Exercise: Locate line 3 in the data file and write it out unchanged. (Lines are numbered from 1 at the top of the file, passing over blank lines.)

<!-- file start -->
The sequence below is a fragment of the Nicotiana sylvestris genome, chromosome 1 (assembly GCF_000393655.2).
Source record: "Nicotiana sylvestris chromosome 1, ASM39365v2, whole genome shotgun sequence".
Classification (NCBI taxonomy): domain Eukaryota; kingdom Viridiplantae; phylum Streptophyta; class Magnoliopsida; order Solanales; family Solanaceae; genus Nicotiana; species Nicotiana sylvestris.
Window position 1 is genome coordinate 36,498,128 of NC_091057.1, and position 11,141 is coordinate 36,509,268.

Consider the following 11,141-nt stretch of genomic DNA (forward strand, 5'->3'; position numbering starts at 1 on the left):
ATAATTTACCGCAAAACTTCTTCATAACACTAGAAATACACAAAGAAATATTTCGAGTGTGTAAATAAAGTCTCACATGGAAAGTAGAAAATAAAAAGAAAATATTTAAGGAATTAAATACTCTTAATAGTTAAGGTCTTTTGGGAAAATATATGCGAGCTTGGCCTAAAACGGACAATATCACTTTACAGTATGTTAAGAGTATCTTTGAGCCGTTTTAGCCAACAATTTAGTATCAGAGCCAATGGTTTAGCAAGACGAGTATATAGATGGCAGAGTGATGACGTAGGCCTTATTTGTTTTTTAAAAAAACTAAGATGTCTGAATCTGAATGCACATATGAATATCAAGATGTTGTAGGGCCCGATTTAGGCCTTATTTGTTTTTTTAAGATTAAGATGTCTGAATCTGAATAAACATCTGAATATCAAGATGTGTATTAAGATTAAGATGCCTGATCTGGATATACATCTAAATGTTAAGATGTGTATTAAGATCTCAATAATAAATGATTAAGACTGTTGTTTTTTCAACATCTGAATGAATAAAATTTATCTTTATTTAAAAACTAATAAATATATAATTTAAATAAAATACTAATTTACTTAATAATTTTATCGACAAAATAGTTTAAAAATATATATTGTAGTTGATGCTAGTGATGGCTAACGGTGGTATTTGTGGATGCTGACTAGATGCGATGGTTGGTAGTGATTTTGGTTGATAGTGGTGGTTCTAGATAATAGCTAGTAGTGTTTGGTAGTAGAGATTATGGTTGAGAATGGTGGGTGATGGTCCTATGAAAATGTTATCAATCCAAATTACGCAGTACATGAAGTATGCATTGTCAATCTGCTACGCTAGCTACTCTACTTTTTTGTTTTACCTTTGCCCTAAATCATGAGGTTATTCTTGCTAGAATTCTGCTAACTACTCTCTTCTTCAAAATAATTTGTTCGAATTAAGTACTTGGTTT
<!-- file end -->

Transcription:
Classification (NCBI taxonomy): domain Eukaryota; kingdom Viridiplantae; phylum Streptophyta; class Magnoliopsida; order Solanales; family Solanaceae; genus Nicotiana; species Nicotiana sylvestris.